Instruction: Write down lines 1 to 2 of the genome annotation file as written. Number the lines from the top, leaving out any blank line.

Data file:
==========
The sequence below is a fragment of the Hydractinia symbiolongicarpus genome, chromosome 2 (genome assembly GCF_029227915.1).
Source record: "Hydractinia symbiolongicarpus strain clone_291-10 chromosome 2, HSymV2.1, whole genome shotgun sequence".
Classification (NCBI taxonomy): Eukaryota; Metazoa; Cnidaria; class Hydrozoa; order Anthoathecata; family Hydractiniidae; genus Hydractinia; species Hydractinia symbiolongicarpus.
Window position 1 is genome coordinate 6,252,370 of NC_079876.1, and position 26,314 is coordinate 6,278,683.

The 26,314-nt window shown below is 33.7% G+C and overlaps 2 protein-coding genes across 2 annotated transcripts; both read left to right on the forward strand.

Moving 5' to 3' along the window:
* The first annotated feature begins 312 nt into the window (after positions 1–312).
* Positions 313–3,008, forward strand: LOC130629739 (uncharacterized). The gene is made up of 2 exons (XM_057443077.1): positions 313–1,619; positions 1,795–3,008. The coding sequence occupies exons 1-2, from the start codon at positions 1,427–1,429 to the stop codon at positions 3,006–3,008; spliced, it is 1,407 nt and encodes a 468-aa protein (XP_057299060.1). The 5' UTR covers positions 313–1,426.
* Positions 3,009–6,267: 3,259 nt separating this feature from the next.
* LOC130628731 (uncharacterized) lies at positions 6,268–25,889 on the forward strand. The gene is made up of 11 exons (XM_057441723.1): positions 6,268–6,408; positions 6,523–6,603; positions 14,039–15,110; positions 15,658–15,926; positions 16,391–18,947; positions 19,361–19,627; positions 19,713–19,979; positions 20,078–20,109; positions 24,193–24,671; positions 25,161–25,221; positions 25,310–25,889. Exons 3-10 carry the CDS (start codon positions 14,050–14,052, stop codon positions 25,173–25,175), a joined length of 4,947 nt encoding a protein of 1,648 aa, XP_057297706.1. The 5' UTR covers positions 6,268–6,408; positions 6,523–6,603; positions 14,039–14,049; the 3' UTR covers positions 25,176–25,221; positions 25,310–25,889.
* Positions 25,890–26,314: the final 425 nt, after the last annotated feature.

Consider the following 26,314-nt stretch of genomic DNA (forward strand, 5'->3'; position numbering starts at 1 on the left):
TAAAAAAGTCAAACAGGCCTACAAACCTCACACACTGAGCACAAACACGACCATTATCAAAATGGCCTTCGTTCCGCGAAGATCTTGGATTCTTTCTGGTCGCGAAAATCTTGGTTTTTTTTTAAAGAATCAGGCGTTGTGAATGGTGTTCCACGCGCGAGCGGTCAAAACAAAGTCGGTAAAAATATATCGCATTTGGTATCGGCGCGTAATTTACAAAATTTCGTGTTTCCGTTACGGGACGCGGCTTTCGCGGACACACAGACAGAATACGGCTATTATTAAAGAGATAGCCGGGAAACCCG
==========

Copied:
The sequence below is a fragment of the Hydractinia symbiolongicarpus genome, chromosome 2 (genome assembly GCF_029227915.1).
Source record: "Hydractinia symbiolongicarpus strain clone_291-10 chromosome 2, HSymV2.1, whole genome shotgun sequence".